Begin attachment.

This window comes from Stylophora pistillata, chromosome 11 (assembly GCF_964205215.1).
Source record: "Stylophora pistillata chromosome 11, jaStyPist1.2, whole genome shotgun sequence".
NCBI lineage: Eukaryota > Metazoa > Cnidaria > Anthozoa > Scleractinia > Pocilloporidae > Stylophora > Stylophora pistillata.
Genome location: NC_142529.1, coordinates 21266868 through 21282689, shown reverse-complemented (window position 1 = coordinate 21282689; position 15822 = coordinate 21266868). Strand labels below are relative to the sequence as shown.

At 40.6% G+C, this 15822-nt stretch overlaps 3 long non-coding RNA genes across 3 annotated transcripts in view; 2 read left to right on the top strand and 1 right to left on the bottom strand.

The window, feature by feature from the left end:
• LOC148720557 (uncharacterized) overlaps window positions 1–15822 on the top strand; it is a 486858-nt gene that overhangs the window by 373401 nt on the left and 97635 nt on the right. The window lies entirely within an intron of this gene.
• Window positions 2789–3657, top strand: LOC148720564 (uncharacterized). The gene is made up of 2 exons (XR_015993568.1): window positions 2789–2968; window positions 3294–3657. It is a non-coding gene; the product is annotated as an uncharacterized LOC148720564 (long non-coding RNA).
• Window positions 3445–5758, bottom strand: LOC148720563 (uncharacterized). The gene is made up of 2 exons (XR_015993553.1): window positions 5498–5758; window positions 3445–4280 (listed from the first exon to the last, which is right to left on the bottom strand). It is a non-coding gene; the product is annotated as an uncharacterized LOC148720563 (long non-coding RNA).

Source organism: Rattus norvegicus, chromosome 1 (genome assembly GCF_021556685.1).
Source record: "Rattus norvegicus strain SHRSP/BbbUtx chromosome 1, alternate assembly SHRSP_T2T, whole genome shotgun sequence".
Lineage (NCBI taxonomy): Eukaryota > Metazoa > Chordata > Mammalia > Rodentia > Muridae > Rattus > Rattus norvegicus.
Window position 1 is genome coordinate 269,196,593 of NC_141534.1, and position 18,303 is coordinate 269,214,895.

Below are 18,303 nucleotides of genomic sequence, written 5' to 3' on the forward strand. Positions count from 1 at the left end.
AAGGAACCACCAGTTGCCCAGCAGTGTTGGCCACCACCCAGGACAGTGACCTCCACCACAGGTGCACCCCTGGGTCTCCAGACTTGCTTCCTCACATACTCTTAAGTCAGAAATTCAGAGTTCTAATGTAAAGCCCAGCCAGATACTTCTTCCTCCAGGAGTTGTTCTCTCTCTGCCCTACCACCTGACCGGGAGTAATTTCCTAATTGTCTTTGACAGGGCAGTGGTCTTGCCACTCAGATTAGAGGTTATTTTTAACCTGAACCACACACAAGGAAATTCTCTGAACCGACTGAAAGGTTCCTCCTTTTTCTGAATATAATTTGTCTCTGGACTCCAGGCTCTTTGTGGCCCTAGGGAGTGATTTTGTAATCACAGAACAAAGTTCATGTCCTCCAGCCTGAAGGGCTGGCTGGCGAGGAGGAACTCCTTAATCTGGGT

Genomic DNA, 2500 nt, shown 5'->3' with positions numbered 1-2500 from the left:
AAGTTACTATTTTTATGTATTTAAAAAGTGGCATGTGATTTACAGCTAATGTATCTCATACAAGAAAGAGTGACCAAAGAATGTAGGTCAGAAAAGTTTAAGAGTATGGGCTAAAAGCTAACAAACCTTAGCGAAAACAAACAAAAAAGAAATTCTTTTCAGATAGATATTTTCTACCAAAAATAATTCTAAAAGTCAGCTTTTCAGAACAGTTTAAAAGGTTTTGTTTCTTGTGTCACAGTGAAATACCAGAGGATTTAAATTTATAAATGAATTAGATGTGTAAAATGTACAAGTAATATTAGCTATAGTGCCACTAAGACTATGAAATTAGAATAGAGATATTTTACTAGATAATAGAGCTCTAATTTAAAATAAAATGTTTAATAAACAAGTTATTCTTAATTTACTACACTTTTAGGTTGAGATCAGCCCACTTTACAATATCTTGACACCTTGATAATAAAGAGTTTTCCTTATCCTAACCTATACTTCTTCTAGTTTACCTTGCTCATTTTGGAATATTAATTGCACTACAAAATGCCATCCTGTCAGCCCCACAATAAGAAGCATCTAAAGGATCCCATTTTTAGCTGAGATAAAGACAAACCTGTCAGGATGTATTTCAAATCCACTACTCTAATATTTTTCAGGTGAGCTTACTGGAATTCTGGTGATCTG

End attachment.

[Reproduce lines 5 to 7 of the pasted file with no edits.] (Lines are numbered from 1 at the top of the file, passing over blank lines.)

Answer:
At 40.6% G+C, this 15822-nt stretch overlaps 3 long non-coding RNA genes across 3 annotated transcripts in view; 2 read left to right on the top strand and 1 right to left on the bottom strand.

The window, feature by feature from the left end:
• LOC148720557 (uncharacterized) overlaps window positions 1–15822 on the top strand; it is a 486858-nt gene that overhangs the window by 373401 nt on the left and 97635 nt on the right. The window lies entirely within an intron of this gene.